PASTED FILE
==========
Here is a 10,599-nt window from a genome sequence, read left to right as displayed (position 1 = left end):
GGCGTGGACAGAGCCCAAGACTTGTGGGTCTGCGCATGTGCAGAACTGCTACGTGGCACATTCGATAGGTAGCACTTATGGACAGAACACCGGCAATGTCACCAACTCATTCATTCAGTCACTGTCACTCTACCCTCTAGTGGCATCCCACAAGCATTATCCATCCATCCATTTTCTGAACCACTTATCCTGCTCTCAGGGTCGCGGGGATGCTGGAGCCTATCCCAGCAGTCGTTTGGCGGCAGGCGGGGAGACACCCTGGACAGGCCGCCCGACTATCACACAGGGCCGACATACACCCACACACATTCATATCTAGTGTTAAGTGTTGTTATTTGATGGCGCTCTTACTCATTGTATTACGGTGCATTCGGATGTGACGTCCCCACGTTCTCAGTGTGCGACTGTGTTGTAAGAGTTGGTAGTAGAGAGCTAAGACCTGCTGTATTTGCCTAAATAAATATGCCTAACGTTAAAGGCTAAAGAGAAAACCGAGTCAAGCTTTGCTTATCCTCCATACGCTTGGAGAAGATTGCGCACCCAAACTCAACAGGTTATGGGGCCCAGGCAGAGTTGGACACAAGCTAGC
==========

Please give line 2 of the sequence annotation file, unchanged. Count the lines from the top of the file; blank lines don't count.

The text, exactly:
GGCGTGGACAGAGCCCAAGACTTGTGGGTCTGCGCATGTGCAGAACTGCTACGTGGCACATTCGATAGGTAGCACTTATGGACAGAACACCGGCAATGTCACCAACTCATTCATTCAGTCACTGTCACTCTACCCTCTAGTGGCATCCCACAAGCATTATCCATCCATCCATTTTCTGAACCACTTATCCTGCTCTCAGGGTCGCGGGGATGCTGGAGCCTATCCCAGCAGTCGTTTGGCGGCAGGCGGGGAGACACCCTGGACAGGCCGCCCGACTATCACACAGGGCCGACATACACCCACACACATTCATATCTAGTGTTAAGTGTTGTTATTTGATGGCGCTCTTACTCATTGTATTACGGTGCATTCGGATGTGACGTCCCCACGTTCTCAGTGTGCGACTGTGTTGTAAGAGTTGGTAGTAGAGAGCTAAGACCTGCTGTATTTGCCTAAATAAATATGCCTAACGTTAAAGGCTAAAGAGAAAACCGAGTCAAGCTTTGCTTATCCTCCATACGCTTGGAGAAGATTGCGCACCCAAACTCAACAGGTTATGGGGCCCAGGCAGAGTTGGACACAAGCTAGC